It is difficult to find reliable sources on early Ismaili history, due to the bias of many writers (The Book of the Highest Initiation: anti-Ismaili authors pretending to record the 9 stages of belief, with the highest degree of initiation being absolute atheism). Also, their history is a bit obscure, as many of their authentic texts were destroyed. Basically, they are a sect within Shi’ah Muslims. They split from the Twelver Shiites back in the mid-ninth century, and then they internally split several times. Their current leader, the IV Aga Kahn, traces his lineage back to the Fatimid dynasty through to Nizariyah, through to Ali, the cousin and son-in-law of the Prophet Muhammad (peace and blessings be upon him).


Ali was the first Imam, and the Imamate continues today (Aga Kahn Karim= Aga Kahn IV). The Imam represents the Divine Light (the concept of NUR is very important- NUR= light, an important quality of Allah). He embodies holiness:

Allah is the light of the heavens and the earth; His light is as a niche in which is a lamp, and the lamp is in a glass, the glass is as though it were a glittering star; it is lit from a blessed tree, an Olive neither of east nor of west, the oil of which would well-nigh give light though no fire touched it, - light upon light; - Allah guides to His light whom He pleases; and Allah strikes our parables for men; and Allah all things doth know.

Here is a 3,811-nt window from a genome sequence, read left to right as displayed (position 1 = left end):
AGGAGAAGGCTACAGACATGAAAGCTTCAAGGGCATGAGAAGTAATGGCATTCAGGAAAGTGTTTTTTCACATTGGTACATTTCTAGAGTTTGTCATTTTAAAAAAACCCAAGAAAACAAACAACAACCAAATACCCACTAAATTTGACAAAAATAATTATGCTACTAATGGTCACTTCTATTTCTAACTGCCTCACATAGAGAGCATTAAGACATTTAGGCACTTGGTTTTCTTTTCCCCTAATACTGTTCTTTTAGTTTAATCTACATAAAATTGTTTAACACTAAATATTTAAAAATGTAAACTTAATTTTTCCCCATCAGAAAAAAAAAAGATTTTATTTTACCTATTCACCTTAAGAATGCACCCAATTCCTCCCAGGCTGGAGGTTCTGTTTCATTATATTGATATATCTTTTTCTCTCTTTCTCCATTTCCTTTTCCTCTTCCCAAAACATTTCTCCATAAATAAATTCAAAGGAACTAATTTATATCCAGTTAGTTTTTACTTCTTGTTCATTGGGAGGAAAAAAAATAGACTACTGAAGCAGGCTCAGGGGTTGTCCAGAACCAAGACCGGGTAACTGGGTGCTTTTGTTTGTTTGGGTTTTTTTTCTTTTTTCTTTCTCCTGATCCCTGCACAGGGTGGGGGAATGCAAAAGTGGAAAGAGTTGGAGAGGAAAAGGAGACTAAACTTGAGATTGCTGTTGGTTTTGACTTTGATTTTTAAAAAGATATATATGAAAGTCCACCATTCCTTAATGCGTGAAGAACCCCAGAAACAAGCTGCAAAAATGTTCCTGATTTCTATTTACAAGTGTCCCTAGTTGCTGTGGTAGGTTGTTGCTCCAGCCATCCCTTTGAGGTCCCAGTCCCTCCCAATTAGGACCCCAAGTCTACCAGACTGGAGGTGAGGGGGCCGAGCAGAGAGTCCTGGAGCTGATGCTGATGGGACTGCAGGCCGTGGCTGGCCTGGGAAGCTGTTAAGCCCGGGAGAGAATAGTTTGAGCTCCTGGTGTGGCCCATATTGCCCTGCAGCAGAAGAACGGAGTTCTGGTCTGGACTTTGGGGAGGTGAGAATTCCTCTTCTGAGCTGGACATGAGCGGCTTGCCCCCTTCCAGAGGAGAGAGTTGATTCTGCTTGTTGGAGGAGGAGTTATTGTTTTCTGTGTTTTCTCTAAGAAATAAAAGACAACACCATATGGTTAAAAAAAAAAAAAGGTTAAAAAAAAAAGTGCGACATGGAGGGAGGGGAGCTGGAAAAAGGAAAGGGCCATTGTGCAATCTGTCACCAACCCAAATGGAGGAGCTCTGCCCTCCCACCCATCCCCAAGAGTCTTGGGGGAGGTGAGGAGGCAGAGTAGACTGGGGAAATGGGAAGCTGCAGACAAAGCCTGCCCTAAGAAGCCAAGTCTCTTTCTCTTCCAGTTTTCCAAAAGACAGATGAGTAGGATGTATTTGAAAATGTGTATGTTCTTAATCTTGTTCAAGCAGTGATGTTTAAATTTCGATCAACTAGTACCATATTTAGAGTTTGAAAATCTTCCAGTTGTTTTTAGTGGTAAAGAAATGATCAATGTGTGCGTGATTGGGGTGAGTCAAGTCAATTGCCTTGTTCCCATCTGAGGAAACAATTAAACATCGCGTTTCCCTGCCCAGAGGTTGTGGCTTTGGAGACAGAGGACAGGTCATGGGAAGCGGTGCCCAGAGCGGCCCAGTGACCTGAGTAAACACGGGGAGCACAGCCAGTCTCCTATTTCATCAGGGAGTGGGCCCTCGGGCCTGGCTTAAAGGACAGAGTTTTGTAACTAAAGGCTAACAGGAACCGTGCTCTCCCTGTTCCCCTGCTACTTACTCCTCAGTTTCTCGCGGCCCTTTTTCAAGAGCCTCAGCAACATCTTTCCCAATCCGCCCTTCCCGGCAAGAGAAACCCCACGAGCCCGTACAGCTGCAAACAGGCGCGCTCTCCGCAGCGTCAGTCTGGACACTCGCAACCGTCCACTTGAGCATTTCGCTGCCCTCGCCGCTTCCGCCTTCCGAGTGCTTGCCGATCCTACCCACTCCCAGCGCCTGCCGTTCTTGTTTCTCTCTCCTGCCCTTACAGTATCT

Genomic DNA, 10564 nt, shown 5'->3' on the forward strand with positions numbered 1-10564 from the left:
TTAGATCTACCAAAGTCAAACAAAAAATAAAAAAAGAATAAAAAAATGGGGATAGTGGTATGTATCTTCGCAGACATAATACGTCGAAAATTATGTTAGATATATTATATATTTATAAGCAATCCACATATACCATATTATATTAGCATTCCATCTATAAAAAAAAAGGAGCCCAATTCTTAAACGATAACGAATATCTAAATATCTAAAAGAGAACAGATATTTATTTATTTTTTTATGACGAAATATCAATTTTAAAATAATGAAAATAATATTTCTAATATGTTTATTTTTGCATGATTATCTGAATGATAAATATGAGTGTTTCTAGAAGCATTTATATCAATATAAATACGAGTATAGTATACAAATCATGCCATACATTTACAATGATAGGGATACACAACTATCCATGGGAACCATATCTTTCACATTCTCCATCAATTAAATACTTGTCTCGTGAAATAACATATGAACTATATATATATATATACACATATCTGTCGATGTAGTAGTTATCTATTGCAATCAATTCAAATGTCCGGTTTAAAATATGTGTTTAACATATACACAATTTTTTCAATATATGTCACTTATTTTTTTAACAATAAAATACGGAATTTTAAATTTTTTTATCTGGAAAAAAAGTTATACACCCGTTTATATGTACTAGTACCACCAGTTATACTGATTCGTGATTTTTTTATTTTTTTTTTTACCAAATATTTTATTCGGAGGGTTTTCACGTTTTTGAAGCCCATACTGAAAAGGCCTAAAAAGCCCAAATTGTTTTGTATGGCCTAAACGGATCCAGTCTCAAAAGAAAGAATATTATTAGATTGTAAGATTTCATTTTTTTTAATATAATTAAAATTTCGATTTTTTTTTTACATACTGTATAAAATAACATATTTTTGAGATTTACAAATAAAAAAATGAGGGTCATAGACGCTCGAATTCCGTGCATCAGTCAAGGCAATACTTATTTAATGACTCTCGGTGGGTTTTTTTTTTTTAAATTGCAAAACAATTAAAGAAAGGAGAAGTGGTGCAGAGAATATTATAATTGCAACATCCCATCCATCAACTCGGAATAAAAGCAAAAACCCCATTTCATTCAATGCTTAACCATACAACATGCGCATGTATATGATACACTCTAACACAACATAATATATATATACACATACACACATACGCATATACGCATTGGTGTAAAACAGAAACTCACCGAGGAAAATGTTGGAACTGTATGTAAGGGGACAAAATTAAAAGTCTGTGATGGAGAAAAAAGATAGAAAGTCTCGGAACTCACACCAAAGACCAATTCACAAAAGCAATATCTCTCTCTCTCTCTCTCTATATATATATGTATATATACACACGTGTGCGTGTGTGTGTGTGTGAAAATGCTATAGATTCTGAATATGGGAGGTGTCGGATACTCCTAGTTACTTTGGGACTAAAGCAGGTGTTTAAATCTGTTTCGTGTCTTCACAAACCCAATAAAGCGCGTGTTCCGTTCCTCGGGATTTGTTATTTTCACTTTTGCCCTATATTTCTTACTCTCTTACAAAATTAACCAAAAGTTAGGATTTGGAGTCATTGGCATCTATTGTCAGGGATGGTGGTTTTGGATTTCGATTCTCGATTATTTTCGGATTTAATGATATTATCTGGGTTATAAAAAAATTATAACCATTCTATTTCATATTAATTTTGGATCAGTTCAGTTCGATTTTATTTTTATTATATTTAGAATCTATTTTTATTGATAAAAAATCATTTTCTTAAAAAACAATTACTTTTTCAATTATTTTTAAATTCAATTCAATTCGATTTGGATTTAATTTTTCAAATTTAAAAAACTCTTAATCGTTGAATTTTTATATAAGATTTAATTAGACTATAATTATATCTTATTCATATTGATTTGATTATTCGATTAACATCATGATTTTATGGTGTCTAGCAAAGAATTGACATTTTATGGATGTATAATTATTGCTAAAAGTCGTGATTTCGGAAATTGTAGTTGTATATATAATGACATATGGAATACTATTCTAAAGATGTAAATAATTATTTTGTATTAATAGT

–Qur’an, chapter XXIV-Light-35 (page 172 of The Memoirs of Aga Kahn III)
One's faith is very personal, and things like the Qur’an are open to interpretation by the current Imam. Ta’lim refers to the necessity of authoritative teaching by the Imam, independently of his predecessors. Ta’wil is the esoteric (bâtin) method of interpreting the Qu’ran. The fundamental distinction between exoteric (zahir) and esoteric (batin) aspects of sacred scriptures and religious commandments is that every literal meaning implies an inner, hidden reality (haqiqa=external, unchanging truth).

First, let me remind you, that for all murids of the Imam,
whether they are from Central Asia, from India, from Pakistan,
from the Western World, the fundamental principle is
the recognition of the Imam of the Time.
It is he who interprets the faith.
It is he who guides the jamat in the interpretation
of its faith at any time during its lifetime.
It is he who supports the jamats in various parts of the world,
to seek, with the jamat and others,
to improve the quality of life of the murids wherever they may be.

-(said by the current Aga Khan during his first visit to Moscow, January 29, 1995)